I’ve known about sessions in Vim for years, but until recently had never had enough need for them to overcome the relative difficulty of getting a proper workflow set up. These days I am rapidly switching among many feature branches, where I need a different set of files open in the same project depending on what feature or bugfix I’m working on.
Now that I’ve dived in to sessions a little bit recently, I’d like to share the details of my setup over the course of a couple posts. It isn’t perfectly streamlined, but it does a lot of what I need with some (optional) small plugins and a minimum of damage to my
~/.vimrc. Hopefully if you’ve been keeping sessions at arm’s length up till now, there’ll be something in these posts that you’ll find useful.
First, though, an introduction. Vim sessions work by saving info about your open buffers, windows, and other stuff to a Vim script file on your disk in a location you specify. Later, you can load these things from that same file to restore your session just as you left it. From
A Session keeps the Views for all windows, plus the global settings. You can save a Session and when you restore it later the window layout looks the same. You can use a Session to quickly switch between different projects, automatically loading the files you were last working on in that project.
It looks something like this: Say you are working on a project and you have all your buffers and windows and tabs and folds and marks set up just how you want them, but you need to quit Vim for some reason. You can save this setup with the following command:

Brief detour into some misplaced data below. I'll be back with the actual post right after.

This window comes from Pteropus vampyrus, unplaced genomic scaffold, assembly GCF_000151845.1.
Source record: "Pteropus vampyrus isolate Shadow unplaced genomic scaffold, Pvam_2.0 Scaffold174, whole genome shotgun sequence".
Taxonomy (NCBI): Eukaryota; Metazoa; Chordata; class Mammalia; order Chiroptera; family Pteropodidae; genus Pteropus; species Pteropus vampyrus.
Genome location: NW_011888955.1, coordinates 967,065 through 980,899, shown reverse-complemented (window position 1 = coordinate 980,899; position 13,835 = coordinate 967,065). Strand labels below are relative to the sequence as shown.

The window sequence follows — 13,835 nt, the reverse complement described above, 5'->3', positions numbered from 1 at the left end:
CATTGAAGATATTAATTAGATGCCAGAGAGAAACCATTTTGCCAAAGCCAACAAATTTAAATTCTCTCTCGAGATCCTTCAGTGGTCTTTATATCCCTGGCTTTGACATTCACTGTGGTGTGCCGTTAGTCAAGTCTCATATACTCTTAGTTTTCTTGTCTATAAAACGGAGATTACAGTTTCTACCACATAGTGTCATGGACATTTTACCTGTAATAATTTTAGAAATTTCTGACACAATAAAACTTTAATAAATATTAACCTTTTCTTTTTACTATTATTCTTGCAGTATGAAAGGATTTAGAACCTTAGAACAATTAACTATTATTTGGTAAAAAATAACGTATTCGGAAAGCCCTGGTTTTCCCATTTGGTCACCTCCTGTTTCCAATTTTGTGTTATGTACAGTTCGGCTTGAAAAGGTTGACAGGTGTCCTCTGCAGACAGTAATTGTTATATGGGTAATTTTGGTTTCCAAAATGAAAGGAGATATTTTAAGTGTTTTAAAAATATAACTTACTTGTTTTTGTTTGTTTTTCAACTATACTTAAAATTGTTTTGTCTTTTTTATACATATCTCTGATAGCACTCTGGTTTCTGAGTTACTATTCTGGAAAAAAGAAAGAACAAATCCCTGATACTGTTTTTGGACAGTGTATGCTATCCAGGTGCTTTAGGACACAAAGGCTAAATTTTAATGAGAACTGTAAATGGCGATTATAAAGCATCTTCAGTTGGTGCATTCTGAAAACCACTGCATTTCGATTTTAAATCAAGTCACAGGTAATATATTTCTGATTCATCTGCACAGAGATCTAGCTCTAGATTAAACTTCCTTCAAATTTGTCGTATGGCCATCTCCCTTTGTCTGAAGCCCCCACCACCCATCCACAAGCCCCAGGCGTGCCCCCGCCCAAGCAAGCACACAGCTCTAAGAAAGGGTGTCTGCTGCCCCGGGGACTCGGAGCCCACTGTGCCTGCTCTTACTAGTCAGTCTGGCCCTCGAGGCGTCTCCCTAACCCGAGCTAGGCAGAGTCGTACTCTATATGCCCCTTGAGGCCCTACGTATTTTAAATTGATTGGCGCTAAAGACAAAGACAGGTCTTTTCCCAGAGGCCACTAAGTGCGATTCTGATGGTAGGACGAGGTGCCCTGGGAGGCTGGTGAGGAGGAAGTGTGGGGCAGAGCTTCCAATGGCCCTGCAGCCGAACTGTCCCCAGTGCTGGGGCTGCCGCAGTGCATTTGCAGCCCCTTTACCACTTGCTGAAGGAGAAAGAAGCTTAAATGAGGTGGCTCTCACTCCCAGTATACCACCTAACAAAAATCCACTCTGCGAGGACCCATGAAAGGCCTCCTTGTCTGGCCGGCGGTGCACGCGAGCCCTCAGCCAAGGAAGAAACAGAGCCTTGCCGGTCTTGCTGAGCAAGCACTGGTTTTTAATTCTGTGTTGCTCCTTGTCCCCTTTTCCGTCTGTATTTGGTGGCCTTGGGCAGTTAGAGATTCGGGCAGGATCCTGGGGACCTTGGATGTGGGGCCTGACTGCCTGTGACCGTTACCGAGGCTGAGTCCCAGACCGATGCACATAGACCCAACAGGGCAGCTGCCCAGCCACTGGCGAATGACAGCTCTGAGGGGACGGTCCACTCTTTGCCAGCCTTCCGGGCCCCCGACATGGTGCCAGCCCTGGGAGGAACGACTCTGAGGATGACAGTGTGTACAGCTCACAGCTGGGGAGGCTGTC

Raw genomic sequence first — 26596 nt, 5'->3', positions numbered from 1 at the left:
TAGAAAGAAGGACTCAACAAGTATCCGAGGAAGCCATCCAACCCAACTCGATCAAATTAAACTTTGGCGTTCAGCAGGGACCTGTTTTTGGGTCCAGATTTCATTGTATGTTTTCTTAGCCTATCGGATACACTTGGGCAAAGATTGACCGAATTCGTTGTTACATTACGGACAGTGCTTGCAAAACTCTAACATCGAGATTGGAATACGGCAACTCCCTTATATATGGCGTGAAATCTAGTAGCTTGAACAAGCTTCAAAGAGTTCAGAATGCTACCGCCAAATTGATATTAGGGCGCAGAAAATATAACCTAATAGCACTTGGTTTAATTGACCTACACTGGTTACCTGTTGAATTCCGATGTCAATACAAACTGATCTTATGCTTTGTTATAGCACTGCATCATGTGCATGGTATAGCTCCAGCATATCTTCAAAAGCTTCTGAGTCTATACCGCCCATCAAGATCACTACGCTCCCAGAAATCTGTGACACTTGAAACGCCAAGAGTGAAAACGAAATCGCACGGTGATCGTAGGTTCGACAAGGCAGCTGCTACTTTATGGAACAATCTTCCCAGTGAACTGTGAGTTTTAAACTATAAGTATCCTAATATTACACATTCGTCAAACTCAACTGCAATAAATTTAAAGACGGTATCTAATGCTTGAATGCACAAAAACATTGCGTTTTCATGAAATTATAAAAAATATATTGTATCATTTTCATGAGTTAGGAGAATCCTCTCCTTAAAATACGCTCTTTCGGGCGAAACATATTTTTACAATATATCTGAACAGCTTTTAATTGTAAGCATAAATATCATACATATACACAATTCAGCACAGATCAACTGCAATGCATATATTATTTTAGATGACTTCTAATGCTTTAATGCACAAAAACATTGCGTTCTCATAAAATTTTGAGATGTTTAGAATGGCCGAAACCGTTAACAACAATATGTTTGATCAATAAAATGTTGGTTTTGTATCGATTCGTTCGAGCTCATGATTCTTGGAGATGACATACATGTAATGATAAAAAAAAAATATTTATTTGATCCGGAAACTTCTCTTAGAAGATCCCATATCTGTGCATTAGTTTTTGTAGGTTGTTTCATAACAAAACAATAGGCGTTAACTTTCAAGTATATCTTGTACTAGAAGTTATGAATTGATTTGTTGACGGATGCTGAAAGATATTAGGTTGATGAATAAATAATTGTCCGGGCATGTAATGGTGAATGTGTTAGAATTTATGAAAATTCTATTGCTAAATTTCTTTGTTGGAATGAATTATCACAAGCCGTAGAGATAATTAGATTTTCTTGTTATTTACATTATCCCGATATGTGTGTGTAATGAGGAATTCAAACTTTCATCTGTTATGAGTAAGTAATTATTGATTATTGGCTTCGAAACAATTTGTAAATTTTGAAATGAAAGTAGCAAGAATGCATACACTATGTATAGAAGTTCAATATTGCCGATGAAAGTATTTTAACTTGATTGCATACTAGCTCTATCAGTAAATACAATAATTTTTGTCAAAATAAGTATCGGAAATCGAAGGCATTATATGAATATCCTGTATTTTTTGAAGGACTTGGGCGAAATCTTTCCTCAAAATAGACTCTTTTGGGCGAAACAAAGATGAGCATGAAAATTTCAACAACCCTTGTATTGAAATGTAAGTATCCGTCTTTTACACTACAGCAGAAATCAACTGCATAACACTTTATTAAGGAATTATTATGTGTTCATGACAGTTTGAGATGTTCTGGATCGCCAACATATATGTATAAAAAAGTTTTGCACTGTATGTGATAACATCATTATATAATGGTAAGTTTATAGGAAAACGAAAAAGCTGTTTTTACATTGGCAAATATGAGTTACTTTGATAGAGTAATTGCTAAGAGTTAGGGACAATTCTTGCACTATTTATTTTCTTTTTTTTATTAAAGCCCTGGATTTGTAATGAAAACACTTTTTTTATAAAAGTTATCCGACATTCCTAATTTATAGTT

~/sessionname can be any path and filename you like. Vim will save your environment into this file to be asked for later. You restore the session by sourcing it with this command:
I’ve always found this to be too burdensome to use for a couple reasons:
- Saving sessions. I’m terrible at deciding where to store files and what to name them, so even the first step of creating the session file has enough friction to send me running from sessions. I could store the file somewhere in my home directory, which feels too removed from my project and could litter that directory, or I could save somewhere inside my current working directory – but I rarely know exactly what that is at any given moment, and I don’t want to inadvertently save my session files deep into a project’s hierarchy.
- Loading sessions: As if it isn’t hard enough to know where to save session files, if they’re to be useful at all, I’ve got to remember later where I saved them. Knowing myself, this feels like it would result in sessions saved all over my disk, never to be opened again.
- Session updating: Sessions don’t “auto-update” when you make changes to your environment, so if I open a new tab, for instance, and I want that to be part of the session I saved earlier, I have to remember to do another
:mksession, remembering the location and name of the file in the process.
In the coming blog posts, I’m going to tackle each of these obstacles, hopefully leaving you with a path to session management that makes sense for you, from a light touch with a few remaps (for you Vim purists) to a more complete solution with plugins.
Saving session files
To begin, we’re going to do the easy thing and commit to saving all our session files in a single subdirectory of our home directory. Let’s say
~/vim-sessions. Simple. We’ll think about some more advanced solutions later.
Within that directory, we can plan ahead to help us sort through the files that will eventually populate it by prefixing each filename with some kind of broad project/area/responsibility “scope”; for instance, all my sessions for DockYard projects might start with
Note that I’m also giving the file the extension
.vim, since technically these are Vim script files, and this could make them easier to identify in the future. Don’t worry about making the filenames too long, because we’re going to prevent you from having to type the whole thing, and don’t worry too much about having to remember the filename, because we’re going to be showing a list of existing files when we need to.